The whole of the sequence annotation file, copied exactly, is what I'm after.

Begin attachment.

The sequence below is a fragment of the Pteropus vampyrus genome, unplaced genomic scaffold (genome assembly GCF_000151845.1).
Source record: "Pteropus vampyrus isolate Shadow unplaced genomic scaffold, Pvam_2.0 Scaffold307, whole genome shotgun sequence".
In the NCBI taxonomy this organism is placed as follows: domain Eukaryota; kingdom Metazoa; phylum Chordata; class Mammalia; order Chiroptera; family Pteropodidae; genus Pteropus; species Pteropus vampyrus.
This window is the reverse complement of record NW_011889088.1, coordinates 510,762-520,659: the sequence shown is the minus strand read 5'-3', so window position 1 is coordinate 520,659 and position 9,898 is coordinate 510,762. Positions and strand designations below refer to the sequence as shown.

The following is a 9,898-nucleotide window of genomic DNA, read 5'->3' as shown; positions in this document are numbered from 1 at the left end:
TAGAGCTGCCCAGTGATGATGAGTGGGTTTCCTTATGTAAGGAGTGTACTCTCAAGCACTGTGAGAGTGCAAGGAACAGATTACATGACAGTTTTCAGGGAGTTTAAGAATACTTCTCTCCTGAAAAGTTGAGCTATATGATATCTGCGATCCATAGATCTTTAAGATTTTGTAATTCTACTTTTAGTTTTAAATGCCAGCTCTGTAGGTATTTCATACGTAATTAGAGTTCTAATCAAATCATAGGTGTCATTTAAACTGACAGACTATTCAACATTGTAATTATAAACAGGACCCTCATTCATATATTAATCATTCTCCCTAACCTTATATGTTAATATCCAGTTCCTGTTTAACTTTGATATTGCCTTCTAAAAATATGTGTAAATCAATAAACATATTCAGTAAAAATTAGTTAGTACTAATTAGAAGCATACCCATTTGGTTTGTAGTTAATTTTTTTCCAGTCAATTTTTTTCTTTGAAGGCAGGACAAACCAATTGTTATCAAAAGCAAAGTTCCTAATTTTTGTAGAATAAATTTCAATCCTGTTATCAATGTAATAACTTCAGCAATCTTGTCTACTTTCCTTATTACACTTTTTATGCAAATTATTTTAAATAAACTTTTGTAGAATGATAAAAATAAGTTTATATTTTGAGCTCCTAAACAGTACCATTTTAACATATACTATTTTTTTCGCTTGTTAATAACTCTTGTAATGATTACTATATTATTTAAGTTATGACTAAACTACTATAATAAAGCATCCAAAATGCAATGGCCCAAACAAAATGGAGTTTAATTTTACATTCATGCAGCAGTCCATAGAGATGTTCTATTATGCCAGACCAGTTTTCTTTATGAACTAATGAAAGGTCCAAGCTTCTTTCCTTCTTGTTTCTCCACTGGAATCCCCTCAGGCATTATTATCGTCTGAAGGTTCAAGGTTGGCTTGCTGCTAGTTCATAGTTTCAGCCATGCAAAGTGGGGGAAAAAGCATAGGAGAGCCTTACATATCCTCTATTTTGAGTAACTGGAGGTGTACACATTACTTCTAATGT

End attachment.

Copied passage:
The sequence below is a fragment of the Pteropus vampyrus genome, unplaced genomic scaffold (genome assembly GCF_000151845.1).
Source record: "Pteropus vampyrus isolate Shadow unplaced genomic scaffold, Pvam_2.0 Scaffold307, whole genome shotgun sequence".
In the NCBI taxonomy this organism is placed as follows: domain Eukaryota; kingdom Metazoa; phylum Chordata; class Mammalia; order Chiroptera; family Pteropodidae; genus Pteropus; species Pteropus vampyrus.
This window is the reverse complement of record NW_011889088.1, coordinates 510,762-520,659: the sequence shown is the minus strand read 5'-3', so window position 1 is coordinate 520,659 and position 9,898 is coordinate 510,762. Positions and strand designations below refer to the sequence as shown.

The following is a 9,898-nucleotide window of genomic DNA, read 5'->3' as shown; positions in this document are numbered from 1 at the left end:
TAGAGCTGCCCAGTGATGATGAGTGGGTTTCCTTATGTAAGGAGTGTACTCTCAAGCACTGTGAGAGTGCAAGGAACAGATTACATGACAGTTTTCAGGGAGTTTAAGAATACTTCTCTCCTGAAAAGTTGAGCTATATGATATCTGCGATCCATAGATCTTTAAGATTTTGTAATTCTACTTTTAGTTTTAAATGCCAGCTCTGTAGGTATTTCATACGTAATTAGAGTTCTAATCAAATCATAGGTGTCATTTAAACTGACAGACTATTCAACATTGTAATTATAAACAGGACCCTCATTCATATATTAATCATTCTCCCTAACCTTATATGTTAATATCCAGTTCCTGTTTAACTTTGATATTGCCTTCTAAAAATATGTGTAAATCAATAAACATATTCAGTAAAAATTAGTTAGTACTAATTAGAAGCATACCCATTTGGTTTGTAGTTAATTTTTTTCCAGTCAATTTTTTTCTTTGAAGGCAGGACAAACCAATTGTTATCAAAAGCAAAGTTCCTAATTTTTGTAGAATAAATTTCAATCCTGTTATCAATGTAATAACTTCAGCAATCTTGTCTACTTTCCTTATTACACTTTTTATGCAAATTATTTTAAATAAACTTTTGTAGAATGATAAAAATAAGTTTATATTTTGAGCTCCTAAACAGTACCATTTTAACATATACTATTTTTTTCGCTTGTTAATAACTCTTGTAATGATTACTATATTATTTAAGTTATGACTAAACTACTATAATAAAGCATCCAAAATGCAATGGCCCAAACAAAATGGAGTTTAATTTTACATTCATGCAGCAGTCCATAGAGATGTTCTATTATGCCAGACCAGTTTTCTTTATGAACTAATGAAAGGTCCAAGCTTCTTTCCTTCTTGTTTCTCCACTGGAATCCCCTCAGGCATTATTATCGTCTGAAGGTTCAAGGTTGGCTTGCTGCTAGTTCATAGTTTCAGCCATGCAAAGTGGGGGAAAAAGCATAGGAGAGCCTTACATATCCTCTATTTTGAGTAACTGGAGGTGTACACATTACTTCTAATGT